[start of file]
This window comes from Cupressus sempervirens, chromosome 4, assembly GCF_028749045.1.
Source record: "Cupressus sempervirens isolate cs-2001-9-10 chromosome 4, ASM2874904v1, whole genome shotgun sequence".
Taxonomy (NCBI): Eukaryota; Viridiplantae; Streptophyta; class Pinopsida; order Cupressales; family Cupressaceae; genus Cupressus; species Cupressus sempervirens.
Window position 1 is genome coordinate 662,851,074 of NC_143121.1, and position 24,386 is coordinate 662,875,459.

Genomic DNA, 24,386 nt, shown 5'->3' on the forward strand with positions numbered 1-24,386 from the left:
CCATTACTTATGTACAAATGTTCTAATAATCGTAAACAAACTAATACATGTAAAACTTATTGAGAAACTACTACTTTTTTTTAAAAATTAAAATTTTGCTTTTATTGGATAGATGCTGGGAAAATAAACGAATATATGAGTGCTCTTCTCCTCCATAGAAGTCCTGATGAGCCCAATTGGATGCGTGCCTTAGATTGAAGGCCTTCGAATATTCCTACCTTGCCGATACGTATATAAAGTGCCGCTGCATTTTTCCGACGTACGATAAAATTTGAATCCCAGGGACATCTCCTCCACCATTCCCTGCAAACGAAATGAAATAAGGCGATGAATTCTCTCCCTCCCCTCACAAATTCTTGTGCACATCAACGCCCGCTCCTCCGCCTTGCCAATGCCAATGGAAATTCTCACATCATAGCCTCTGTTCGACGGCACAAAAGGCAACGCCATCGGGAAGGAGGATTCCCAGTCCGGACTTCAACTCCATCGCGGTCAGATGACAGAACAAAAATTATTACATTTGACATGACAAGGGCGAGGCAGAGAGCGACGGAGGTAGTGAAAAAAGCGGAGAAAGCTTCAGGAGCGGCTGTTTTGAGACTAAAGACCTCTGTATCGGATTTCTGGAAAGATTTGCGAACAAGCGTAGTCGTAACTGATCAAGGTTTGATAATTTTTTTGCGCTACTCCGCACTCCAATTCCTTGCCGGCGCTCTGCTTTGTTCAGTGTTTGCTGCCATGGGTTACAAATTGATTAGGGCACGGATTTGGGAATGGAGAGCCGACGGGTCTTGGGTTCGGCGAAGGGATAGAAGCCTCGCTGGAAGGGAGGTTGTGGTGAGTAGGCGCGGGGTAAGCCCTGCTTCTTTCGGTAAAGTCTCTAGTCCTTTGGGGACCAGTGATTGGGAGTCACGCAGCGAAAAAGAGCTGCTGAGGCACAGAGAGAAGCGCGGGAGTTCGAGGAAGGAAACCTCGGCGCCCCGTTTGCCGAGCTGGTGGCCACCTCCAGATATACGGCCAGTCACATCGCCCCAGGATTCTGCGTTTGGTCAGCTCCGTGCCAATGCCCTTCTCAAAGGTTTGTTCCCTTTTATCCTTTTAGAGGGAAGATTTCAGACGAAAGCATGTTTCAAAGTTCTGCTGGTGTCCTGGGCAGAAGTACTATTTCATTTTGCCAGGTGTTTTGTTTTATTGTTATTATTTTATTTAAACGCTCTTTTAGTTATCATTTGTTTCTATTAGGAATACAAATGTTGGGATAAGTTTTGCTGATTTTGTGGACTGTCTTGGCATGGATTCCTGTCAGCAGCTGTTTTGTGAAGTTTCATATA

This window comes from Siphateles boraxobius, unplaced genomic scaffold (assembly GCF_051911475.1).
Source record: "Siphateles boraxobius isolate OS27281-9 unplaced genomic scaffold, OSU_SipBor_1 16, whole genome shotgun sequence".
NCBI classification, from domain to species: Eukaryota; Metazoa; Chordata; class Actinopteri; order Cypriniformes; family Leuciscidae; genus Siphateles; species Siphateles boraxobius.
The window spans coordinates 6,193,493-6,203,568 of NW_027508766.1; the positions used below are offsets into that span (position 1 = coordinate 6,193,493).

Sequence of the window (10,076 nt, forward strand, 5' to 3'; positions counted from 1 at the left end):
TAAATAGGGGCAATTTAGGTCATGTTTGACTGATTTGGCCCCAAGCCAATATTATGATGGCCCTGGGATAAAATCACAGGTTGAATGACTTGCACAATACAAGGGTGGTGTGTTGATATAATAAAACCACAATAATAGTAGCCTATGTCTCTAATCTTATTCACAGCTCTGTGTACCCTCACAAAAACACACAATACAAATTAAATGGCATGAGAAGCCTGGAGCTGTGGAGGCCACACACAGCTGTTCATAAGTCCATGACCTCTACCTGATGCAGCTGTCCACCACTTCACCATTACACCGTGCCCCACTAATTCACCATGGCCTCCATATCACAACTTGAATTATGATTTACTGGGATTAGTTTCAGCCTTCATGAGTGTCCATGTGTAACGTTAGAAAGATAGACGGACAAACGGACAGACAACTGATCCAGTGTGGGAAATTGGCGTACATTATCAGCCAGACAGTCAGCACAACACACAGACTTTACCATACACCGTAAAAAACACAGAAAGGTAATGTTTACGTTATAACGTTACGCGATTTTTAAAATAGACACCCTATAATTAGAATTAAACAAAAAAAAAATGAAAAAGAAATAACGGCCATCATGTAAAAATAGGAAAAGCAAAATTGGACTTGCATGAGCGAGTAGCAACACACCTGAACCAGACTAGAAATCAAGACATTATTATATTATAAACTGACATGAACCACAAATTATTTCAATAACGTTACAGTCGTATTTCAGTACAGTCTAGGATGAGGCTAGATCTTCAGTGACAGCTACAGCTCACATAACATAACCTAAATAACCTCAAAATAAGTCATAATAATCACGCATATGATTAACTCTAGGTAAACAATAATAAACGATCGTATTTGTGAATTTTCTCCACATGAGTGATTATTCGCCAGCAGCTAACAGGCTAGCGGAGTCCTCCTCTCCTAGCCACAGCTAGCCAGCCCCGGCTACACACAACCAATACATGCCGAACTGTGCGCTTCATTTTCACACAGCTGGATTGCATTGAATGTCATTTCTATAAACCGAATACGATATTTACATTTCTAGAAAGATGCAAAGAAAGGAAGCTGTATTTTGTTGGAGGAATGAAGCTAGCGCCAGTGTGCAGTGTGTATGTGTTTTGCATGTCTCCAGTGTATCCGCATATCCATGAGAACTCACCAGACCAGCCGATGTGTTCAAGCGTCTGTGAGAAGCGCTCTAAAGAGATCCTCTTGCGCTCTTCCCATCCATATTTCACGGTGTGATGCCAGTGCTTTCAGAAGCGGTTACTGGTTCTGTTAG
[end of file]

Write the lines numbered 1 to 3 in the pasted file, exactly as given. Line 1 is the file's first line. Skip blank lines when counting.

This window comes from Cupressus sempervirens, chromosome 4, assembly GCF_028749045.1.
Source record: "Cupressus sempervirens isolate cs-2001-9-10 chromosome 4, ASM2874904v1, whole genome shotgun sequence".
Taxonomy (NCBI): Eukaryota; Viridiplantae; Streptophyta; class Pinopsida; order Cupressales; family Cupressaceae; genus Cupressus; species Cupressus sempervirens.